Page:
While most of us did not start reading as an infant, many of of us did have the privilege of having been read to, sometimes while we were in our mothers womb. I can’t remember a time that books were not a part of my life and they have affected me deeply in the years since I learned to read. Interestingly, the value placed on reading varies greatly around the world. Having traveled some, I have always been interested in the reading habits of different people groups and cultures. I will never forget taking the subway in Moscow and being crowded in like a sardine and yet almost everyone had a book in their hands. In Liberia, the value placed on the books I brought as gifts was almost incomprehensible. You would have thought that I had gold in my bag, not books.
In America these days, the pace of life, the volume of information and the plethora of technology and devices all compete for our time and resources. It is not uncommon to meet people that have not read a single book in the last year and some in several years. This lack of reading and the commitment to deep and lasting learning can produce a shallow Christian walk if one is not careful. I am convinced that reading is a spiritual discipline that must be nurtured, just like prayer, fasting and Bible memorization and is one that can produce lasting change and joy in a person’s life. Here are five ideas to jump start your reading and to help develop this discipline in your life:
1. Plan time to read – don’t just wish you had time to read, be intentional and write it into your weekly planner. Commit to a specific time of day if it helps you. I often read before bed and plan to get in bed earlier than I plan to go to sleep.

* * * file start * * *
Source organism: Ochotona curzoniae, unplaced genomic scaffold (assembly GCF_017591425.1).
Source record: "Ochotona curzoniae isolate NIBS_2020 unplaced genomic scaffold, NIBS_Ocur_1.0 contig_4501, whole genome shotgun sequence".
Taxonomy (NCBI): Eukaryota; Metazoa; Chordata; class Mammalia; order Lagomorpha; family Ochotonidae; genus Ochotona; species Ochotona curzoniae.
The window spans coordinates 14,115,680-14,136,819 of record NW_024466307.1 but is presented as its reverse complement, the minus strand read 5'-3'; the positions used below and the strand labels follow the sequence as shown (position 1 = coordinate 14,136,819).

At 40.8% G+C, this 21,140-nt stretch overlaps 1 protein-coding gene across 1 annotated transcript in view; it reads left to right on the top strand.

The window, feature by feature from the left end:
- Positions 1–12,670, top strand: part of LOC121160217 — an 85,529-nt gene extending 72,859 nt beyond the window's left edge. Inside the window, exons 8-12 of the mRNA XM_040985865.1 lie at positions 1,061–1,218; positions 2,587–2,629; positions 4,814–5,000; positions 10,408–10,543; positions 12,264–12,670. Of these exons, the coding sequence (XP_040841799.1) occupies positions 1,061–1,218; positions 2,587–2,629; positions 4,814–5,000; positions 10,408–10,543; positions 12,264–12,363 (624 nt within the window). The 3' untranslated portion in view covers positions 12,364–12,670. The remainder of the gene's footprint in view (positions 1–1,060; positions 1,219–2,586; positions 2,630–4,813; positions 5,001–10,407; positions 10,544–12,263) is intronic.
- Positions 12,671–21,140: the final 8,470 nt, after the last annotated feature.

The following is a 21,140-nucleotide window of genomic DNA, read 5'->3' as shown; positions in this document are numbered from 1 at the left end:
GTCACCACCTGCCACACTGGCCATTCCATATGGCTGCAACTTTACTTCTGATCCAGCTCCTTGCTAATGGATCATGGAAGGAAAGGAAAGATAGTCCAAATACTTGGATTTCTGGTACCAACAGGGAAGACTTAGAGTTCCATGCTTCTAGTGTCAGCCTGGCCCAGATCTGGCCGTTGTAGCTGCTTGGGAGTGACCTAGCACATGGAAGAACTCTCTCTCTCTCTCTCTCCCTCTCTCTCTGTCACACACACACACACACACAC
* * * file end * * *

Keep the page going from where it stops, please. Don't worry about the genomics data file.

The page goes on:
2. Develop a reading list – random reading may be fun, but does not engender growth. There are a number of great Christian blogs that promote reading and do excellent book reviews including Challies.com and Hearts and Minds Book Notes by Byron Borger. Be purposeful in the books that you chose and read in areas that will stretch your thinking and broaden your perspective.
3. Carry a book with you at all times – Given that I have teenagers, I often think that my number one job is taxi driver and I never know when I will have unexpected times to wait for a bus to arrive or a class to finish. Those precious moments need not be wasted if you keep a good book handy. If you travel on airplanes at all, you will likely have opportunities to wait that you had not planned for. Nothing will help you de-stress better than a good book that you are in the midst of reading.
4. Keep books near you – proximity is everything. I like to keep books on both my night stand and the end tables in my living room. Surround yourself with books and you will be far more likely to pick one up and devour it. I have discovered that keeping books near me is a lot healthier than snack food and has helped me to develop the habit of picking up a book rather than the TV remote – though this is always a temptation.
5. Commit to reading a book from cover to cover – while it is always good to have lots of books available to read at any time, the discipline of reading one book at a time from cover to cover is essential to spiritual and intellectual growth. Most non-fiction authors write their books in such a way that one chapter builds on another and no good fiction writer would keep you reading their captivating story if the chapters did not relate to each other. Be careful not to let the temptation of having lots of books at your disposal distract you into reading bits and pieces of lots of books and not ever reading a whole book all the way through.
When you are done reading a book, be sure to reward yourself by taking the time to share your book and what you have learned with someone else. Take the time to journal about the book, join a book club where you can talk about a book or simply find a friend who you can loan the book to and talk about it later. Whatever you do, commit now to developing this habit of the mind that will become a joy to your soul.